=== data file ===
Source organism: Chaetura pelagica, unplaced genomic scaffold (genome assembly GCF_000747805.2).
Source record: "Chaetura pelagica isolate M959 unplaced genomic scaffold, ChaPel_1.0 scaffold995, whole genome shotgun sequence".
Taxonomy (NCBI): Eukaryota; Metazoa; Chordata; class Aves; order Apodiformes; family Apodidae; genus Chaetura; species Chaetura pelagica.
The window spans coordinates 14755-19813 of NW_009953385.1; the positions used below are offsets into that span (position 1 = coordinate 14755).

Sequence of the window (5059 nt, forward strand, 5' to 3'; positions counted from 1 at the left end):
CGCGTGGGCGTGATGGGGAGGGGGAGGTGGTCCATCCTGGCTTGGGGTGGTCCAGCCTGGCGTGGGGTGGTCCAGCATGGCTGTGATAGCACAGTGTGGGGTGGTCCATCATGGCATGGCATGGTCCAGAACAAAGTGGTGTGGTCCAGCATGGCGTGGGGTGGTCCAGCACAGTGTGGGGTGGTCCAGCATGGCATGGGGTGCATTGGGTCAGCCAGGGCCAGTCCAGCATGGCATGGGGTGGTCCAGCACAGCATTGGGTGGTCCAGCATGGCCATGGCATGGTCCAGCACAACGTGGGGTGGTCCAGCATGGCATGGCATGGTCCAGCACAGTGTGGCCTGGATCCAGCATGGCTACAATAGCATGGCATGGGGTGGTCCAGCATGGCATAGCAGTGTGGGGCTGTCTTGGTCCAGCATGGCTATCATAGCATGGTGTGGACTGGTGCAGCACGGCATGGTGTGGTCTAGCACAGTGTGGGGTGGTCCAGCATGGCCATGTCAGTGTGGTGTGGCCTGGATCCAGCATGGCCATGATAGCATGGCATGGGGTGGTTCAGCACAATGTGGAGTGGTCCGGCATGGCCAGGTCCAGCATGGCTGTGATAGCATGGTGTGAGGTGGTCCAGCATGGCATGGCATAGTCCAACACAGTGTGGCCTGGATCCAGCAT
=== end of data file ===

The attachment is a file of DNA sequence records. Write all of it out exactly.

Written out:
Source organism: Chaetura pelagica, unplaced genomic scaffold (genome assembly GCF_000747805.2).
Source record: "Chaetura pelagica isolate M959 unplaced genomic scaffold, ChaPel_1.0 scaffold995, whole genome shotgun sequence".
Taxonomy (NCBI): Eukaryota; Metazoa; Chordata; class Aves; order Apodiformes; family Apodidae; genus Chaetura; species Chaetura pelagica.
The window spans coordinates 14755-19813 of NW_009953385.1; the positions used below are offsets into that span (position 1 = coordinate 14755).

Sequence of the window (5059 nt, forward strand, 5' to 3'; positions counted from 1 at the left end):
CGCGTGGGCGTGATGGGGAGGGGGAGGTGGTCCATCCTGGCTTGGGGTGGTCCAGCCTGGCGTGGGGTGGTCCAGCATGGCTGTGATAGCACAGTGTGGGGTGGTCCATCATGGCATGGCATGGTCCAGAACAAAGTGGTGTGGTCCAGCATGGCGTGGGGTGGTCCAGCACAGTGTGGGGTGGTCCAGCATGGCATGGGGTGCATTGGGTCAGCCAGGGCCAGTCCAGCATGGCATGGGGTGGTCCAGCACAGCATTGGGTGGTCCAGCATGGCCATGGCATGGTCCAGCACAACGTGGGGTGGTCCAGCATGGCATGGCATGGTCCAGCACAGTGTGGCCTGGATCCAGCATGGCTACAATAGCATGGCATGGGGTGGTCCAGCATGGCATAGCAGTGTGGGGCTGTCTTGGTCCAGCATGGCTATCATAGCATGGTGTGGACTGGTGCAGCACGGCATGGTGTGGTCTAGCACAGTGTGGGGTGGTCCAGCATGGCCATGTCAGTGTGGTGTGGCCTGGATCCAGCATGGCCATGATAGCATGGCATGGGGTGGTTCAGCACAATGTGGAGTGGTCCGGCATGGCCAGGTCCAGCATGGCTGTGATAGCATGGTGTGAGGTGGTCCAGCATGGCATGGCATAGTCCAACACAGTGTGGCCTGGATCCAGCAT